No documentation

Clinical Data

Clinical Trials

No documentation

Adverse Effects in Human:

No documentation

Use in Certain Conditions

Pregnancy / Breastfeeding

No documentation

Age Limitations

Neonates / Adolescents

No documentation


No documentation

Chronic Disease Conditions

No documentation


Interactions with drugs

The extracts should be given to diabetics on antidiabetic therapy with caution due to its hypoglycaemic activities. It should not be given with phenobarbitone.[8][9]

Interactions with Other Herbs / Herbal Constituents

No documentation



No documentation

Case Reports

No documentation


  1. H. Arief Hariana Tumbuhan Obat dan Khasiatnya 2 Penebar Swadaya Jakarta 2008 pg. 81 – 82.
  2. C. Yoosook, Y. Panpisutchaia, S. Chaichanab, T. Santisukc and V. Reutrakulb Evaluation of anti-HSV-2 activities of Barleria lupulina and Clinacanthus nutans Journal of Ethnopharmacology November 1999, 67(2):179-187.
  3. Sawangjaroen N, Phongpaichit S, Subhadhirasakul S, Visutthi M, Srisuwan N, Thammapalerd N. The anti-amoebic activity of some medicinal plants used by AIDS patients in southern Thailand. Parasitol Res. 2006 May;98(6):588-92.
  4. Chomnawang MT, Surassmo S, Nukoolkarn VS, Gritsanapan W. Antimicrobial effects of Thai medicinal plants against acne-inducing bacteria. J Ethnopharmacol. 2005 Oct 3;101(1-3):330-3.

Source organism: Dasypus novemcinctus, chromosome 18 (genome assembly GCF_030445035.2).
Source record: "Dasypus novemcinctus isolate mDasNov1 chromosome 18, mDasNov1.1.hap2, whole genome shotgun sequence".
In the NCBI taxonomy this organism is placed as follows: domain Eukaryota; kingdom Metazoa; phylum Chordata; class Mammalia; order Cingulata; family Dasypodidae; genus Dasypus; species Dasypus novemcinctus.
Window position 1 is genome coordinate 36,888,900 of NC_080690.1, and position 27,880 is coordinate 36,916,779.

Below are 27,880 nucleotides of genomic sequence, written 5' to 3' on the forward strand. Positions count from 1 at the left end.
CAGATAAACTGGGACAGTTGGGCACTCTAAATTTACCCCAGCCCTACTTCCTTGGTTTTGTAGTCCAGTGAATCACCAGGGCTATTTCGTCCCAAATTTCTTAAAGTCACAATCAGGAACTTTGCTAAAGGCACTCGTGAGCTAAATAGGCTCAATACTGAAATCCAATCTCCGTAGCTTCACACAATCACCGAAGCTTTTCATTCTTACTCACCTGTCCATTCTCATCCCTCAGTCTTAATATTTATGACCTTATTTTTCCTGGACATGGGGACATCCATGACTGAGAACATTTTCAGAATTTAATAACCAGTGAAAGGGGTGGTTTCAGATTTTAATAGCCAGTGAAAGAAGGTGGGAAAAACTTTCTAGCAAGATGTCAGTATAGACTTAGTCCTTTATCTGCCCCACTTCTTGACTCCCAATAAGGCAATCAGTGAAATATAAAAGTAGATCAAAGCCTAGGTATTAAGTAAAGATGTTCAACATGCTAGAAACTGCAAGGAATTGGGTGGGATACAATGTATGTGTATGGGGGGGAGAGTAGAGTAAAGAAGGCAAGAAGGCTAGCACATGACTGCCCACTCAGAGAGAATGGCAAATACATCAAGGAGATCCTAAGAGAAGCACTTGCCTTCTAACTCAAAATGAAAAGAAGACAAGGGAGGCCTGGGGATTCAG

5. Suba V, Murugesan T, Kumaravelrajan R, Mandal SC, Saha BP. Antiinflammatory, analgesic and antiperoxidative efficacy of Barleria lupulina Lindl. extract. Phytother Res. 2005 Aug;19(8):695-9.
  6. Wanikiat P, Panthong A, Sujayanon P, Yoosook C, Rossi AG, Reutrakul V. The anti-inflammatory effects and the inhibition of neutrophil responsiveness by Barleria lupulina and Clinacanthus nutans extracts. J Ethnopharmacol. 2008 Mar 5;116(2):234-44.
  7. Suba V, Murugesan T, Pal M, Mandal SC, Saha BP. Antiulcer activity of methanol fraction of Barleria lupulina Lindl. in animal models. Phytother Res. 2004 Nov;18(11):925-9.
  8. Suba V, Murugesan T, Arunachalam G, Mandal SC, Saha BP. Anti-diabetic potential of Barleria lupulina extract in rats. Phytomedicine. 2004 Feb;11(2-3):202-5.
  9. Suba V, Murugesan T, Rao RB, Pal M, Mandal SC, Saha BP. Neuropharmacological profile of Barleria lupulina Lindl. Extract in animal models. J Ethnopharmacol. 2002 Jul;81(2):251-5.